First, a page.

It sounds like something out of a Terry Gilliam movie, but it's a real device created by software engineer and weather god Ken Kawamoto. Called the Tempescope it displays the weather forecast by creating it inside a small translucent box that can be placed around your home or on your desk.
So how does it work?
Well, before you start thinking that it's either a quantum leap in science, or some form of magic, or even witchcraft, the answer is actually very simple in application, it gets the forecasts from the internet, just like everyone else, and then turns it into an ambient weather display, replicating clouds, rain, sun, even lighting.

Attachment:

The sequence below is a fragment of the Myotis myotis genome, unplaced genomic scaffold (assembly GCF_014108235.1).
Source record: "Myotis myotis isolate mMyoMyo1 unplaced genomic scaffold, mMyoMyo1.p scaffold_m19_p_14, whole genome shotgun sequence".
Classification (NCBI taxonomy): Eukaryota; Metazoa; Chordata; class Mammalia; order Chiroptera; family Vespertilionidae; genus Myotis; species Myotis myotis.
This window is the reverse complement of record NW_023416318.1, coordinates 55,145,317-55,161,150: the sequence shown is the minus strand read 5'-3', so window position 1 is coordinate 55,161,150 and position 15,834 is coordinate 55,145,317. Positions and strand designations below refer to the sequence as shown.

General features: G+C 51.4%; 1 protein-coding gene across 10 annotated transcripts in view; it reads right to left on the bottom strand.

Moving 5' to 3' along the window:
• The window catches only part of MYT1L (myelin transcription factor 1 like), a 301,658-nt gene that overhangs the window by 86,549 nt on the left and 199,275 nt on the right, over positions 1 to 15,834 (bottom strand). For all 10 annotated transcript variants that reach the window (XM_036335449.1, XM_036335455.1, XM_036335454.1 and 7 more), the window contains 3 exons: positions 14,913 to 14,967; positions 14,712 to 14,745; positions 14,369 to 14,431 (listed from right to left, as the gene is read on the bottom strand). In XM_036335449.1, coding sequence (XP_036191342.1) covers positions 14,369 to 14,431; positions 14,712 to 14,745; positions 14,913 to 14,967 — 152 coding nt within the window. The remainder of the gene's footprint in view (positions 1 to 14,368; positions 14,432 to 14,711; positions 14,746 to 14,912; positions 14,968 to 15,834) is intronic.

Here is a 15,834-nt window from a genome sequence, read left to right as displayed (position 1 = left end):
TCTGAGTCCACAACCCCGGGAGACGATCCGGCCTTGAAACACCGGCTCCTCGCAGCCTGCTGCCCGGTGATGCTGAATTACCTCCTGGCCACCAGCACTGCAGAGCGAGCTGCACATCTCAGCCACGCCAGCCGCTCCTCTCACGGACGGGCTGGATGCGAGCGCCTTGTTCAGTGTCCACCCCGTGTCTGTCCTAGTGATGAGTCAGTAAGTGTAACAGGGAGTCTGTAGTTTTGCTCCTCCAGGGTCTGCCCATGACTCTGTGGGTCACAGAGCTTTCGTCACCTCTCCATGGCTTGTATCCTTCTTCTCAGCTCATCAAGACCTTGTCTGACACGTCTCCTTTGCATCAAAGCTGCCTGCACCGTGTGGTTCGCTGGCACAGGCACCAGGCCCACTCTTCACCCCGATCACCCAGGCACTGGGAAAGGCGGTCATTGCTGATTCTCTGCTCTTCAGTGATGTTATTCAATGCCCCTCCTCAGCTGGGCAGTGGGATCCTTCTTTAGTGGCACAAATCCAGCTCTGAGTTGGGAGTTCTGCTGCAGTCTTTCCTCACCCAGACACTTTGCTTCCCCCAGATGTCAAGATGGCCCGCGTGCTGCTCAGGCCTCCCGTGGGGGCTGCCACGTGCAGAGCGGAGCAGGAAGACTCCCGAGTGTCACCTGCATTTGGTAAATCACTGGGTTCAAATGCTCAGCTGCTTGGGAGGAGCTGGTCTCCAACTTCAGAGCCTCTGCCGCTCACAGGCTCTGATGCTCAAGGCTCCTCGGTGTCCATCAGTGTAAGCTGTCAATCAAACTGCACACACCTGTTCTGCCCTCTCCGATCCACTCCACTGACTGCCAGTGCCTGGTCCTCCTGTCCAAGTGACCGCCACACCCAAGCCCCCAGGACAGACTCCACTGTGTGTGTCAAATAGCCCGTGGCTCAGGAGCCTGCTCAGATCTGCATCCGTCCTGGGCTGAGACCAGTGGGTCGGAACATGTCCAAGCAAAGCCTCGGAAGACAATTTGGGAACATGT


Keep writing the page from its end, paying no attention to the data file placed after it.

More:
It's a creation with which Kawamoto says he wants to "break the barrier between the digital world and the real world." - And from the pictures below we think he's done an amazing job in achieving this.
The device consists of a water pump, LEDS, mist diffuser, and Arduino computer which create the microclimate inside the box. Kawamoto has released an open source version of the device, OpenTempescope, meaning anyone with the technical know-how can follow his schematics and make one themselves.
If you're a technical dunce though, he'll be seeking funding for a consumer version on Kickstarter later this year.